It’s hard to believe that we are now almost 20 years into the 21st century. And with those 20 years of tech history have come amazing changes in our technology. Let’s take a quick trip down memory lane and remember some of the tech that has altered our world and our lives.
2000: Google AdWords
While not a device, no one can argue that Google AdWords changed how online marketing works. No business, no matter how small, can afford to ignore these click-through ads and their meanings.
2001: Apple iPod
Windows XP and OS X came out in 2001, but it was the iPod that strengthened the move toward a mobile-first environment. This amazing device allowed us to carry around our entire music collection in our pockets.
2003: Android Founded
Not just an operating system, Android was begun as a company originally intended to build an OS for digital cameras. At one time, the company was close to bankruptcy. But now, Android is the most successful OS in history (in terms of the number of users).
No need to say more about this tech giant that has 1.56 billion people on average logging in each day.
Sharing video with others prior to 2005 was difficult and expensive. But on April 23, 2005, the first video was uploaded to YouTube, shot by a teen at the San Diego Zoo. It’s now one of the top websites visited today. More 18-to-49-year-olds watch YouTube video on mobile than any broadcast network.
Twitter made it easier to reach a larger audience instantly. And now we use it for learning, connecting, and the news.
Steve Jobs held up this magic device and the world was never the same again. Not only was the iPhone revolutionary, but it brought with it the idea of apps, small programs that could be purchased quickly for a few bucks, and the App Store, where anyone could create and sell a piece of software.
2008: Airbnb and Google Chrome
The sharing economy became something mom and dad could take part in as Airbnb began impacting housing, hotels, rentals, and more around the world. And the release of Google Chrome on September 2, 2008 may have been quiet at the time. But just look at the behemoth it has become.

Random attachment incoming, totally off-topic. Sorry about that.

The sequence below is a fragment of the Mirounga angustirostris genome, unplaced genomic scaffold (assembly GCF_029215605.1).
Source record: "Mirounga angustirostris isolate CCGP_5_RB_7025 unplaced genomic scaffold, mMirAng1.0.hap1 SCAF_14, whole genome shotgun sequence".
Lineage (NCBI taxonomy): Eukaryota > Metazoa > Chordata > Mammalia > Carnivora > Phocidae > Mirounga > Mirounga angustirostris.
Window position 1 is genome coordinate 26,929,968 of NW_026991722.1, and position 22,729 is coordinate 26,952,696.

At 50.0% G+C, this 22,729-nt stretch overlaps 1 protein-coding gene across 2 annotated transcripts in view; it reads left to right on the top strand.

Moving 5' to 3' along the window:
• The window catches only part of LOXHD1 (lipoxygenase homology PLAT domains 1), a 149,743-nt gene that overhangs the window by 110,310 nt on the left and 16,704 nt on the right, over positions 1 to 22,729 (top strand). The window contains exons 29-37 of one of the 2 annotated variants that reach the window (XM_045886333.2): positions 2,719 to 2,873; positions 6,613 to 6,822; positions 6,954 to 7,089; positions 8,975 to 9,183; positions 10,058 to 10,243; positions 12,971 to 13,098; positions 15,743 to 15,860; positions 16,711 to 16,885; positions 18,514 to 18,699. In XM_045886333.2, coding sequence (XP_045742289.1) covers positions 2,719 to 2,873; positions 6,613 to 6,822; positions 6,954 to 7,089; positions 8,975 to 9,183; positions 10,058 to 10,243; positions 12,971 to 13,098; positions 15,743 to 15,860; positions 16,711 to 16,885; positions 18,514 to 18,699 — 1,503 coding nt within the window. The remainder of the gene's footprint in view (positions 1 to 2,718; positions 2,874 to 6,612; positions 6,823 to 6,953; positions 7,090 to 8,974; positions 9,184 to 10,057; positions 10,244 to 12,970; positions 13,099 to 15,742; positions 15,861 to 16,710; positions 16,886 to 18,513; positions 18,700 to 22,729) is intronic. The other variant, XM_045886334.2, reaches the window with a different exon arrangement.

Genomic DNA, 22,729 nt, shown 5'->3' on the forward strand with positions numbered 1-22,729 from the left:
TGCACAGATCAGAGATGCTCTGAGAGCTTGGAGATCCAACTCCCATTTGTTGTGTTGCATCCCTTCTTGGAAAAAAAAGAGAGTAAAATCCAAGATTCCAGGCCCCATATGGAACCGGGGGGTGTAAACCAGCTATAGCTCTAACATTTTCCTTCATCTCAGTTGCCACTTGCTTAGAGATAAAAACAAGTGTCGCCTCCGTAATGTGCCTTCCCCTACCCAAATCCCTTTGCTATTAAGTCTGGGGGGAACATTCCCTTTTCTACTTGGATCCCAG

2009: Fitbit Tracker
No subscription fees and a long battery life helped this device lead the way into the “quantified self” movement where individuals began tracking their activities.
Tablet computers had been around for a few years. But it wasn’t until the iPad that the consumer market for these devices took off as Apple put its distinctive look and cool feel on it. It was affordable ($499 when it was first released), simple, and reliable. More than 360 million of these beauties have been sold since it came out.
The IoT (Internet of Things) and smart homes got their start in 2011 with the release of the first Nest Thermostat. But is was the simple device with the Chrome browser that was really amazing. Marking the end of the Windows monopoly, the Chromebook went on to take education by storm.
2012: Raspberry Pi
While not many of us may actually use this very basic device, it is important for its price tag, just $25. Running the free software Linux, the Raspberry Pi can be used to create amazing resources.
2013: PlayStation 4 and Xbox One
Video games saw a resurgence when these latest consoles were released. The first game generation to fully embrace 4K televisions, these cumbersome boxes bucked the trend of smaller and lighter, but were still incredibly successful.
2014: Windows 10
With the absolute failure of Windows 8, Microsoft desperately needed a hit with its newest operating system. And that’s exactly what it got as it opened up with apps on competing devices and cloud space with Office 365.
2015: Amazon Echo and the Alexa Group
Alexa seemed useless at first. But with the addition of its Skills and as its intelligence grew, it became the virtual assistant we all wanted and needed. It’s now a practical part of everyday life.
2016: Pokémon GO
Many companies promised a new world of augmented reality. But it was this simple game that delivered. Downloaded more than one billion times and generating more than $2.1 billion in revenue so far, the app showed “normal” people the promise and value of AR.
2017: Nintendo Switch
This combination of the old-time and large gaming console and a portable machine has been remarkably successful.
2018: Apple Watch Series 4
With this generation of the watch, Apple finally gave us not only a reason to buy an Apple Watch, but to buy a watch period. The Series 4 health features resonated with non-watch-wearing Millennials and Baby Boomers who wanted to monitor their health more closely and made it a technology that is changing lives daily.
While it’s still early in 2019, it’s a safe bet that AR/VR, artificial intelligence and virtual assistants, and personal IoT will continue to be big sellers. But, in my opinion, it’s the drone that will be the device of the year. Amazon, Google, and many other companies are investing heavily in drone delivery machines that will pave the way for fast delivery to your home without the need for van drivers or their vehicles.
So what might 2020 and beyond bring to us in the tech device arena? Unfortunately, my crystal ball doesn’t reach that far. But what do you think will be the next, best technology?